It’s time for another Profile in Nonconformity. In this series I look at people who are challenging authority and changing the world in unique ways.
The Professor in Handcuffs
How does a tenured, full professor lose his job? First, he throws out the grading system by deciding that every student gets an A+.
Next, he tells students to rebel by showing how they, collectively, have more power and authority than any of the administration. Then, he gets arrested and taken away in handcuffs by the police just for showing up for a film club on campus.
Denis Rancourt is the professor, and I first read about him from the Globe and Mail, Toronto’s largest newspaper. I tracked him down in Ontario and he agreed to answer my questions – but he responded with the qualifier, “Hope this does not overly frighten your readers.”
Hmmm, what do you think… are you frightened? I didn’t think so – but be sure and read the notes at the end for a reminder about unconventional thinkers.
OK, here is the interview.
How is it possible to give every student an A+? Don’t we need some kind of evaluation system?
You put “A+” in the box where it says “student grade.” It’s quite easy. And with that simple move, you remove the instrument of power and oppression in the classroom. My job description says nothing about rank ordering students for employers or graduate school. It says “optimize education.”
You talk about students accepting an inferior system out of the desire (or need) for a degree. What can they do to change the system?
Students have as much power as they want in the classroom. They can impose whatever syllabus or grading system they want. Try it and see. If you are the only one in the class to openly challenge the professor’s absolute control then you will also be the only one to get an education. Better to learn freedom than to degrade yourself by obedience to an absurd order.
When you returned for the film session, were you expecting to be escorted off the campus in handcuffs? What was that experience like?
No, I did not expect it. I did not expect the administration to be so bold as to have dissidents arrested in an auditorium full of students and community members. I did not expect the police state mentality to extend to white male professors.
My main reaction to being cuffed was noting how gentle and polite the police were compared to how I have seen them cuff and arrest students and community members on campus, always under direct orders from the upper administration. I actually think they have special “prof cuffs” that don’t cut and hurt your wrists. I have seen what the regular cuffs do.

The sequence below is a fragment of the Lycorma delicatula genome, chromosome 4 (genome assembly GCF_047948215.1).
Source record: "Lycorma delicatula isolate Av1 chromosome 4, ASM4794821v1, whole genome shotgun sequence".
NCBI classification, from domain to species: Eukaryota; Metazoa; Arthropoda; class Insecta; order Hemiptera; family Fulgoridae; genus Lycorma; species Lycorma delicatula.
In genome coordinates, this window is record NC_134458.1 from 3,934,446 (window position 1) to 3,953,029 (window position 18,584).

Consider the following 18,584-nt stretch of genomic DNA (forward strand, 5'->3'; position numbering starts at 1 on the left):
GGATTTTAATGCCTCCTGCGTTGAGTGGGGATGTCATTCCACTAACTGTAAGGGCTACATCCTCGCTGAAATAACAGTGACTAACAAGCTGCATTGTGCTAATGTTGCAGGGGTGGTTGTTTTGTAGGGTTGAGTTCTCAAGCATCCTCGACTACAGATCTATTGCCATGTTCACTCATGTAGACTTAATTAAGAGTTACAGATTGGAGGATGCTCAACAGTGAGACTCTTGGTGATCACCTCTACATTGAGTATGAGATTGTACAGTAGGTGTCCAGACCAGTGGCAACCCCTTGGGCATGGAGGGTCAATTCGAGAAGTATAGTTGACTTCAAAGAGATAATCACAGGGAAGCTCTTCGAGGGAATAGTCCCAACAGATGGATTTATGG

What is your vision of higher education?
Liberation. Independent thinking. The present prison system of education is a concentration camp that first teaches obedience, followed by indoctrination at the graduate and professional levels. Farber’s essay from the 60s The Student as N—– is dead on in my book, only it has gotten much worse since the 60s, as explained in Churchill’s essay Pacifism as Pathology.
If you are really an anarchist, what would you say to someone who argues that rules and social order are necessary in an institution like the academy?
I agree. Anarchists are not against order and organization, but they fight impositions of undemocratic structures. Anarchy is not chaos. Anarchists are against illegitimate and self-preserving power structures (hierarchies).
What do you expect will happen next in your case?
The present media debate will be stifled as soon as the other side senses that some people risk catching on, as soon as the Lie begins to be exposed.
Many of us feel threatened by unconventional ideas. Whenever I mention Ayn Rand, for example, several people always send me notes expressing their concern or disappointment in me.
My response is that you don’t have to be afraid or threatened by controversial ideas. If your belief structure is threatened by someone else’s ideas, then it probably wasn’t very strong to begin with. If you still feel threatened by alternative ideas despite having a strong belief structure, then perhaps the alternative ideas contain more truth than you initially want to admit.
I’ve got a few other features like this scheduled for the rest of the spring. Among other things, we’ll look at passive versus active resistance, objectivism, and the life of Malcolm X. For now, the point is that we can learn a lot from people who are unconventional or controversial. When a member of an elite group (tenured professors) appears willing to forfeit his position over the right to teach as he sees fit, I think he’s worth paying attention to.
Speaking of Professor Rancourt
I’d love to know what you think of Denis Rancourt’s ideas. If you have any additional questions for him, post them up and we’ll see if we can get him to respond. To track the status of his legal case against the University of Ottawa and watch a recent press conference with him, head to AcademicFreedom.ca.